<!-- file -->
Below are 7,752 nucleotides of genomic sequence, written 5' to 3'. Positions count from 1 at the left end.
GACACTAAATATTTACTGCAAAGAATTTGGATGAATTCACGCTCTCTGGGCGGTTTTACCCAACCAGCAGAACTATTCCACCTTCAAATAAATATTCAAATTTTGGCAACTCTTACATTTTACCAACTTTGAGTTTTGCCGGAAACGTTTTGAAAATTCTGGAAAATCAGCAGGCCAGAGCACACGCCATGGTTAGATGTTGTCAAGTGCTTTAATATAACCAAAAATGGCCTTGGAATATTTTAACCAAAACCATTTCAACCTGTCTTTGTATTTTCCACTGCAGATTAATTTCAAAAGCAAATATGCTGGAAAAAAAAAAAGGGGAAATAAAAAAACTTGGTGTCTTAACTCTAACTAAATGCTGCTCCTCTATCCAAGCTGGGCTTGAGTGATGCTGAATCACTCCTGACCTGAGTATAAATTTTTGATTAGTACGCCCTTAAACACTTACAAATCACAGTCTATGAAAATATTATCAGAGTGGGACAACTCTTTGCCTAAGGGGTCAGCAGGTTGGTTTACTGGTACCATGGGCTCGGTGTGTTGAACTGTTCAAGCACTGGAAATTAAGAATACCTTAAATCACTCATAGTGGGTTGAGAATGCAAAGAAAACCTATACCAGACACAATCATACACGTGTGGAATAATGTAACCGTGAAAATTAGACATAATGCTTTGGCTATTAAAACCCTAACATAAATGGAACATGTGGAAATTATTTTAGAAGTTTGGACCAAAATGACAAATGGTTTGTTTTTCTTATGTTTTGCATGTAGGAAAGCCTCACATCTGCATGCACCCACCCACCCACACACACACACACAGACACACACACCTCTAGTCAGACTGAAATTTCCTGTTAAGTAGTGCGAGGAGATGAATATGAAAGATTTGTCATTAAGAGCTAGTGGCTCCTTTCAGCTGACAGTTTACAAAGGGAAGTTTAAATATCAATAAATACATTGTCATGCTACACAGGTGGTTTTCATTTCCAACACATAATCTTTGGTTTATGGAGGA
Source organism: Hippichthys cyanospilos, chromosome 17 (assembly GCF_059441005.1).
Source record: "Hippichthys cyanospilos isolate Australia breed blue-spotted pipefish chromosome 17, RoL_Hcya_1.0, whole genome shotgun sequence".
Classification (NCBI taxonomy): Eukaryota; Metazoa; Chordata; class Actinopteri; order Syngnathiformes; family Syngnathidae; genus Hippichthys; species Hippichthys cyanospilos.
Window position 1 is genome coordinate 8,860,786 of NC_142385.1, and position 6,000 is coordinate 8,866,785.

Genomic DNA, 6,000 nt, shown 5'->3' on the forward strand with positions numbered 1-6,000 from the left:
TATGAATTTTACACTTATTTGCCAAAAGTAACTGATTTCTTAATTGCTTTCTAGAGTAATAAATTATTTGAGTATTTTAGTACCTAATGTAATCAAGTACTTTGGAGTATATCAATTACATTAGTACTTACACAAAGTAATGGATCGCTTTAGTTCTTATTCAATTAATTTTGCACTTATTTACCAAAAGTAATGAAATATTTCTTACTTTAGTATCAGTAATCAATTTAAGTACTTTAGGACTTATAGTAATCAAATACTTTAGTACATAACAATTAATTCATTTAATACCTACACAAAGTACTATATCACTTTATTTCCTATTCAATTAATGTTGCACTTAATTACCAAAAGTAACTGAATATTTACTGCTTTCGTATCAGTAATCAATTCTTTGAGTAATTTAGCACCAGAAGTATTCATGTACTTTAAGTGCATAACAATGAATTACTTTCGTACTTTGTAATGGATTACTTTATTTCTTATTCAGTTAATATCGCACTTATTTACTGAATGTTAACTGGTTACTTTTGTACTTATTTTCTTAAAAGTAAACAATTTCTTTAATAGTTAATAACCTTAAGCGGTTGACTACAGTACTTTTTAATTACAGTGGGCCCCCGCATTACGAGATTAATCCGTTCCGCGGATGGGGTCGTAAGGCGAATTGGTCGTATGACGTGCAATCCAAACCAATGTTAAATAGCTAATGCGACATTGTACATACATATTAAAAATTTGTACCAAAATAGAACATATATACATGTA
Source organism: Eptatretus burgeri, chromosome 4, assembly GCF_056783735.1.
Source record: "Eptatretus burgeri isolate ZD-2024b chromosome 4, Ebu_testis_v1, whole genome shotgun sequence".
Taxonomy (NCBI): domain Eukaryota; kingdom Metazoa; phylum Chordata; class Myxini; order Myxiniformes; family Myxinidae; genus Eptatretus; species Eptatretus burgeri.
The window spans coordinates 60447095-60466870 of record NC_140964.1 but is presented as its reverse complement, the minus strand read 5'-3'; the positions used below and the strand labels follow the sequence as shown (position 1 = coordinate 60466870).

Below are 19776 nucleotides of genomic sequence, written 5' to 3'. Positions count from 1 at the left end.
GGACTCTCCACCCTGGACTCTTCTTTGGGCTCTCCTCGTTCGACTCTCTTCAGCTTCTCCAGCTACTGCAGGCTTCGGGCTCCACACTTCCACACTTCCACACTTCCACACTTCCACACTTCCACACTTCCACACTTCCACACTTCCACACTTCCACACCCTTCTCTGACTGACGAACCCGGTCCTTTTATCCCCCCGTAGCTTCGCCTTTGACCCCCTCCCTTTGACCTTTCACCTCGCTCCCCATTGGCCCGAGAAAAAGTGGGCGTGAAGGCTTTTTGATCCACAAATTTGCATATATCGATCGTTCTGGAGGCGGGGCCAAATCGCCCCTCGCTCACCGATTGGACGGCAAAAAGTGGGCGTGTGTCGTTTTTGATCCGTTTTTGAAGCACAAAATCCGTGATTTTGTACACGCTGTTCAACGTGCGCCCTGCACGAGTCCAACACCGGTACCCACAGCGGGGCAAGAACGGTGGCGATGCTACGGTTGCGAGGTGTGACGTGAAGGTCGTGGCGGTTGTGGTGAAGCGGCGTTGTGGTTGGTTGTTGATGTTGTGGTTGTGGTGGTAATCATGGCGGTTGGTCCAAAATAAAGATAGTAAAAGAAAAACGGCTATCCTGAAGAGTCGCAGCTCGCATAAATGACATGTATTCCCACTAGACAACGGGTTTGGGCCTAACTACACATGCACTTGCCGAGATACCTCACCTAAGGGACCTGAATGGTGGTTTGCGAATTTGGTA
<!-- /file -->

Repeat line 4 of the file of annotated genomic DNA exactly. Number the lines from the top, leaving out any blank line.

Source record: "Hippichthys cyanospilos isolate Australia breed blue-spotted pipefish chromosome 17, RoL_Hcya_1.0, whole genome shotgun sequence".